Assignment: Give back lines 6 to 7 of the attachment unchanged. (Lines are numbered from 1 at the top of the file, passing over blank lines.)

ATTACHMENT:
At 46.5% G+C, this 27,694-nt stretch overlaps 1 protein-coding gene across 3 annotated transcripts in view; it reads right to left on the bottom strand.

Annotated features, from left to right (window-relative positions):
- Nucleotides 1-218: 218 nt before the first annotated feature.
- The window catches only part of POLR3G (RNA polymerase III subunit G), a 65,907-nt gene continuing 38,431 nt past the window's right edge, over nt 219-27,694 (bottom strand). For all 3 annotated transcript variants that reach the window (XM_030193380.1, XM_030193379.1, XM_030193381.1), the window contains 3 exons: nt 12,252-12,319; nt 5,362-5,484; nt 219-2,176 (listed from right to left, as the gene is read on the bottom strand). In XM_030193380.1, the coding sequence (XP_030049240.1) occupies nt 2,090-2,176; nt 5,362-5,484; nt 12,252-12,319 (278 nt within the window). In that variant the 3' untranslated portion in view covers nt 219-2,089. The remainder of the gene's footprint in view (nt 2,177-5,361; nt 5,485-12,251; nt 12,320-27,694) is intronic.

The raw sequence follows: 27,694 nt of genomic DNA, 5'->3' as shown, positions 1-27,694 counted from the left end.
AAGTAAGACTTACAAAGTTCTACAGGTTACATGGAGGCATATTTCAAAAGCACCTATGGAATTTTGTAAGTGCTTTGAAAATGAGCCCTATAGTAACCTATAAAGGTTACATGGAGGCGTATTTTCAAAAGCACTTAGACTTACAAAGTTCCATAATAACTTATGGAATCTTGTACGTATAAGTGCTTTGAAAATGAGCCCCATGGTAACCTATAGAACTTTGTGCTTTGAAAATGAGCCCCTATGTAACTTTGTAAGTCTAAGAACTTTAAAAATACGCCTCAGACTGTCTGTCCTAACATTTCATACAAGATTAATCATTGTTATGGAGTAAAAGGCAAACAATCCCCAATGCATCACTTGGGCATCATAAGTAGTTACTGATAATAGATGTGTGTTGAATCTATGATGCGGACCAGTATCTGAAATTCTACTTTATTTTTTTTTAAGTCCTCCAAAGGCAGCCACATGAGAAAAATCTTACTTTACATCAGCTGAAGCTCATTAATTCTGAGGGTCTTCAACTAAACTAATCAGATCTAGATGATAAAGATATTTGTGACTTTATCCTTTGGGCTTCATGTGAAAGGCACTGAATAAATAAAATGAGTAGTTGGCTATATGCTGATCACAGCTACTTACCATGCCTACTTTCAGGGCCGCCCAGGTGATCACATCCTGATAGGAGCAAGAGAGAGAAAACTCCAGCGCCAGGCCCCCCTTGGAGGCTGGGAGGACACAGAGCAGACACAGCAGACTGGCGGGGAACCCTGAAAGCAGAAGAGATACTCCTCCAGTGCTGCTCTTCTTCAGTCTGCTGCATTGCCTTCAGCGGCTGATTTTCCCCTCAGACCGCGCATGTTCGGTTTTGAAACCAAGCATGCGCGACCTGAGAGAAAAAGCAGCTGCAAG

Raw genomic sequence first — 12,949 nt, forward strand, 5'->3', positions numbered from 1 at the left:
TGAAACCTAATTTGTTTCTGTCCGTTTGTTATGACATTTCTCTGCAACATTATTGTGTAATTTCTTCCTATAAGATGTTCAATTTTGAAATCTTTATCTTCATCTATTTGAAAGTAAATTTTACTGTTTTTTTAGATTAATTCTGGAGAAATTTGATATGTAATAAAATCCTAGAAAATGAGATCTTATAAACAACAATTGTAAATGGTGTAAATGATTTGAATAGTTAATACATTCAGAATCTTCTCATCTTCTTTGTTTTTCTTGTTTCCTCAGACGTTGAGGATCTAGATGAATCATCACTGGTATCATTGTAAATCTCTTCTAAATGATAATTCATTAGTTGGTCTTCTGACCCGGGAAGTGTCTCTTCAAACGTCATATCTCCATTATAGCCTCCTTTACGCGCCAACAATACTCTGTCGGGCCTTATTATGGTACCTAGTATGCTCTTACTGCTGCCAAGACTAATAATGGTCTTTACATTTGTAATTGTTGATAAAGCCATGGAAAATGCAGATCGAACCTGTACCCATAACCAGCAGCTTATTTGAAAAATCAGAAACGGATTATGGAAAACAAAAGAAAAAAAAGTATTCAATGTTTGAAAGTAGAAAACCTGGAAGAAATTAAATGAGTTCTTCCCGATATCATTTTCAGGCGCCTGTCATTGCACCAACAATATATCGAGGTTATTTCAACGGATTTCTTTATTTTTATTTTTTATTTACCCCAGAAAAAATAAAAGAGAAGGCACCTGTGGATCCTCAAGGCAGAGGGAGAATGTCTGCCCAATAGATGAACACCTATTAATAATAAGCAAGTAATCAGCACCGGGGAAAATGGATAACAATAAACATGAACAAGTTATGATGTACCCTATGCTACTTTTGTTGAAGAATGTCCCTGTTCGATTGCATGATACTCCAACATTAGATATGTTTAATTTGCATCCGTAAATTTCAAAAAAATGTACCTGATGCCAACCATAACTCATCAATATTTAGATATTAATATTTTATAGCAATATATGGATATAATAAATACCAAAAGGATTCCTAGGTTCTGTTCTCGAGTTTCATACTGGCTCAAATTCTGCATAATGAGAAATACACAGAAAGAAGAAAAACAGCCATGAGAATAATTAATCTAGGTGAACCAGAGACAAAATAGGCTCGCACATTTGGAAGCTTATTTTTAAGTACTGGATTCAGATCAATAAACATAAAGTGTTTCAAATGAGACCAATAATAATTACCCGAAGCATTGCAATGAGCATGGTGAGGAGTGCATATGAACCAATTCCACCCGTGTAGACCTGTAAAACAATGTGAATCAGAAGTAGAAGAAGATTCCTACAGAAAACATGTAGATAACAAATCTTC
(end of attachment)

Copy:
AAGTAAGACTTACAAAGTTCTACAGGTTACATGGAGGCATATTTCAAAAGCACCTATGGAATTTTGTAAGTGCTTTGAAAATGAGCCCTATAGTAACCTATAAAGGTTACATGGAGGCGTATTTTCAAAAGCACTTAGACTTACAAAGTTCCATAATAACTTATGGAATCTTGTACGTATAAGTGCTTTGAAAATGAGCCCCATGGTAACCTATAGAACTTTGTGCTTTGAAAATGAGCCCCTATGTAACTTTGTAAGTCTAAGAACTTTAAAAATACGCCTCAGACTGTCTGTCCTAACATTTCATACAAGATTAATCATTGTTATGGAGTAAAAGGCAAACAATCCCCAATGCATCACTTGGGCATCATAAGTAGTTACTGATAATAGATGTGTGTTGAATCTATGATGCGGACCAGTATCTGAAATTCTACTTTATTTTTTTTTAAGTCCTCCAAAGGCAGCCACATGAGAAAAATCTTACTTTACATCAGCTGAAGCTCATTAATTCTGAGGGTCTTCAACTAAACTAATCAGATCTAGATGATAAAGATATTTGTGACTTTATCCTTTGGGCTTCATGTGAAAGGCACTGAATAAATAAAATGAGTAGTTGGCTATATGCTGATCACAGCTACTTACCATGCCTACTTTCAGGGCCGCCCAGGTGATCACATCCTGATAGGAGCAAGAGAGAGAAAACTCCAGCGCCAGGCCCCCCTTGGAGGCTGGGAGGACACAGAGCAGACACAGCAGACTGGCGGGGAACCCTGAAAGCAGAAGAGATACTCCTCCAGTGCTGCTCTTCTTCAGTCTGCTGCATTGCCTTCAGCGGCTGATTTTCCCCTCAGACCGCGCATGTTCGGTTTTGAAACCAAGCATGCGCGACCTGAGAGAAAAAGCAGCTGCAAG

Raw genomic sequence first — 12,949 nt, forward strand, 5'->3', positions numbered from 1 at the left: